Francis’ tenure spanned generations and overcame many obstacles, not the least of which was restoring a campus inundated by the floodwaters of Hurricane Katrina in 2005.
When Francis came to Xavier as a 17-year-old freshman on a work scholarship in 1948, the campus consisted of just a few permanent buildings, several small houses and Army surplus trailers in one city block. Xavier’s burgeoning campus today is dotted with 16 buildings on 63 acres, and the endowment has grown from $2 million to more than $160 million.
More importantly, 20,000 students have earned degrees, and Xavier annually places more African-Americans in medical school than any other college in the country. The school also leads the nation in the number of African-Americans earning degrees in biology, chemistry, physics and the physical sciences.
Francis, the son of a Lafayette barber and homemaker, graduated from Xavier in 1952 and became the first African-American to graduate from Loyola University New Orleans’ Law School. His older brother Joseph was the fourth black Catholic bishop in the U.S., serving as auxiliary bishop of Newark, New Jersey.
After serving in the Army, Francis worked with the U.S. attorney to help desegregate federal agencies in the South. He returned to Xavier in 1957 as dean of men and became the first lay president of the university in 1968, getting the appointment from the Sisters of the Blessed Sacrament on the same day civil rights leader Dr. Martin Luther King Jr. was assassinated in Memphis.
“His assassination was like blowing up the dream,” Francis said. “I think it dulled our senses. We were in shock.”
Francis often reflected on the many “miracles” produced by Xavier, but the biggest miracle of all, he said, is that it existed in the first place.
Xavier was founded by St. Katharine Drexel, a Philadelphia heiress who entered religious life, formed the Blessed Sacrament Sisters and then used her family inheritance to educate blacks and native Americans throughout the U.S.
St. Katharine opened the university in 1925, building an impressive administration and classroom building out of Indiana limestone. Xavier’s initial focus was to prepare African-Americans, who could not get a private school education in Louisiana, for future careers as teachers.
Francis said he was motivated by the example and discipline imparted by his parents, neither of whom graduated from high school.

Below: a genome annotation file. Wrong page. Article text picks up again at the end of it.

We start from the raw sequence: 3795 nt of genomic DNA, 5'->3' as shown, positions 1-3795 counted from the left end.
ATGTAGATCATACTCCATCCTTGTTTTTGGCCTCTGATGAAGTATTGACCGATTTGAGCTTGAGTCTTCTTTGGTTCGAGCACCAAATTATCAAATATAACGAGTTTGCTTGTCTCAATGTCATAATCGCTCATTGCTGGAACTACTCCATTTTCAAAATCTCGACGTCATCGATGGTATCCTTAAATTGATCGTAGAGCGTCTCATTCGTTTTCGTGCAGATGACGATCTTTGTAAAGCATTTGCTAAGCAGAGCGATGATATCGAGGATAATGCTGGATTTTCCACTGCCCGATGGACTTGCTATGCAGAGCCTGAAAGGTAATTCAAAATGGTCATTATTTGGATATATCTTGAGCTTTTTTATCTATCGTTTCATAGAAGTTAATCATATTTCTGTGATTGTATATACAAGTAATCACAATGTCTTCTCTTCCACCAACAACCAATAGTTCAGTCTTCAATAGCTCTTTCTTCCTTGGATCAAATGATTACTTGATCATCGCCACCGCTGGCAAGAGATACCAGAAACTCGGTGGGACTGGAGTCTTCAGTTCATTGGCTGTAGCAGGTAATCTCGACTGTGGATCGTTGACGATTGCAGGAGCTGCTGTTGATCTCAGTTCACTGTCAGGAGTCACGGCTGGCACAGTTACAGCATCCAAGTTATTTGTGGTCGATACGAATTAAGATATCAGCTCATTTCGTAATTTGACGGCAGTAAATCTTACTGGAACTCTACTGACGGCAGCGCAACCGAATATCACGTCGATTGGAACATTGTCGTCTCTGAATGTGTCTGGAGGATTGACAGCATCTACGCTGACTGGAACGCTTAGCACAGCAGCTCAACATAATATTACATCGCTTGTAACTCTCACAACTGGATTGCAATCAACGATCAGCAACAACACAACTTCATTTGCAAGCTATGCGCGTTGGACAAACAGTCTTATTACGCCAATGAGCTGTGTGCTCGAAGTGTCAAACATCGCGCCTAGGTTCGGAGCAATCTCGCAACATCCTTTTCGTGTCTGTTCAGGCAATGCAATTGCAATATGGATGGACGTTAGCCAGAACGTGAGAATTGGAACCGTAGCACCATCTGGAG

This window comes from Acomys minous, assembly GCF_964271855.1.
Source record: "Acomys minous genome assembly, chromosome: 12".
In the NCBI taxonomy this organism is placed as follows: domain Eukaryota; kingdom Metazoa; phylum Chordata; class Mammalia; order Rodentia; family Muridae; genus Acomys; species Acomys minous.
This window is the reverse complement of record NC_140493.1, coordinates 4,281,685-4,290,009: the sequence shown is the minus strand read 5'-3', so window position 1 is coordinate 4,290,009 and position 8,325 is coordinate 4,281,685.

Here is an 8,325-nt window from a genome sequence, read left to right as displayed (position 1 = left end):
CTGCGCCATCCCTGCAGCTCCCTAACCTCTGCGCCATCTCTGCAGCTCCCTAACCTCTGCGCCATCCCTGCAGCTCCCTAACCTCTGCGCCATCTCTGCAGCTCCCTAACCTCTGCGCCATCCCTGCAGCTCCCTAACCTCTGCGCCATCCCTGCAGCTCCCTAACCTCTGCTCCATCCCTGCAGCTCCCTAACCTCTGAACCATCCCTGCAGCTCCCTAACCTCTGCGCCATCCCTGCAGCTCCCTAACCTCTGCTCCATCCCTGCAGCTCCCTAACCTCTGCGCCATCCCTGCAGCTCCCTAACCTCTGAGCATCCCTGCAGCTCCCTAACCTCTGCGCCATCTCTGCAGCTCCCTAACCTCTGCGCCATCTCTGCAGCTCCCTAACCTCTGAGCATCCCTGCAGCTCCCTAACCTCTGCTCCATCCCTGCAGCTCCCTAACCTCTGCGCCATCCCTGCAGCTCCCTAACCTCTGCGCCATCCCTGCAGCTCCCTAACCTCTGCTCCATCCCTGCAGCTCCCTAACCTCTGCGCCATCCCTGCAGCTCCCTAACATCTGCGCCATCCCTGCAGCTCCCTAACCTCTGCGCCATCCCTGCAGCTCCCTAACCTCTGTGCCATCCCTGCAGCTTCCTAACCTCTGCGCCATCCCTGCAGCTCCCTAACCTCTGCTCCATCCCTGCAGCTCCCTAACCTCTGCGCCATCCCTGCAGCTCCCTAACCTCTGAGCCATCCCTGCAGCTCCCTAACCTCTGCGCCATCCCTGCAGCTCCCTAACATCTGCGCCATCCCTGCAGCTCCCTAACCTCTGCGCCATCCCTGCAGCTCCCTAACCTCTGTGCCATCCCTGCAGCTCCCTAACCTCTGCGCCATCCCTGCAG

“But they were as smart as anyone who had completed college,” Francis said. “I was full of dreams and more than a little bit of fear. Quickly, my fears were allayed and my dreams began to be nurtured by the Sisters of the Blessed Sacrament, the rest of the caring faculty and staff, as well as my fellow students, who shared many of the same dreams and fears.
“My experience as a student shaped my personal ambitions and ideas for what my role could be in changing the world. My faith guided me to apply the gifts that God had blessed me with to serve others.”
Francis said he had fleeting thoughts about retiring after Katrina devastated the Xavier campus and flooded 80 percent of New Orleans. But those notions quickly vanished as he pulled together a small core of administrators, faculty and staff in temporary headquarters in Grand Coteau, Louisiana.
“I thought about it, but not for long,” Francis said. “I couldn’t leave, not just because of who I was, but because I knew that Xavier wasn’t ready to give up to a hurricane. We had 80 people who brought us back in four and a half months, and 75 percent of them had lost their homes. That was not easy. There’s something about adrenaline. There’s something about knowing when it’s time to make a decision.”
Francis had lost his home as well, but even in the midst of the recovery efforts he agreed to a plea from Louisiana Gov. Kathleen Blanco to chair the Louisiana Recovery Authority, the state panel that provided guidelines for how the region would use federal funds to rebuild. In 2006, Francis received the Presidential Medal of Freedom from President George W. Bush.
Michael Rue, chairman of the university’s board of trustees, said there is no true way to measure Francis’ impact on thousands of students and on the New Orleans community.
“There’s not a lot of servant leaders in this world,” Rue said. “This man could have been a politician, a successful businessman, a very successful lawyer. A lot of doors would have opened for him. But Xavier needed him and the nuns needed him.” Rue said board members hope to have a new president in place by July 1.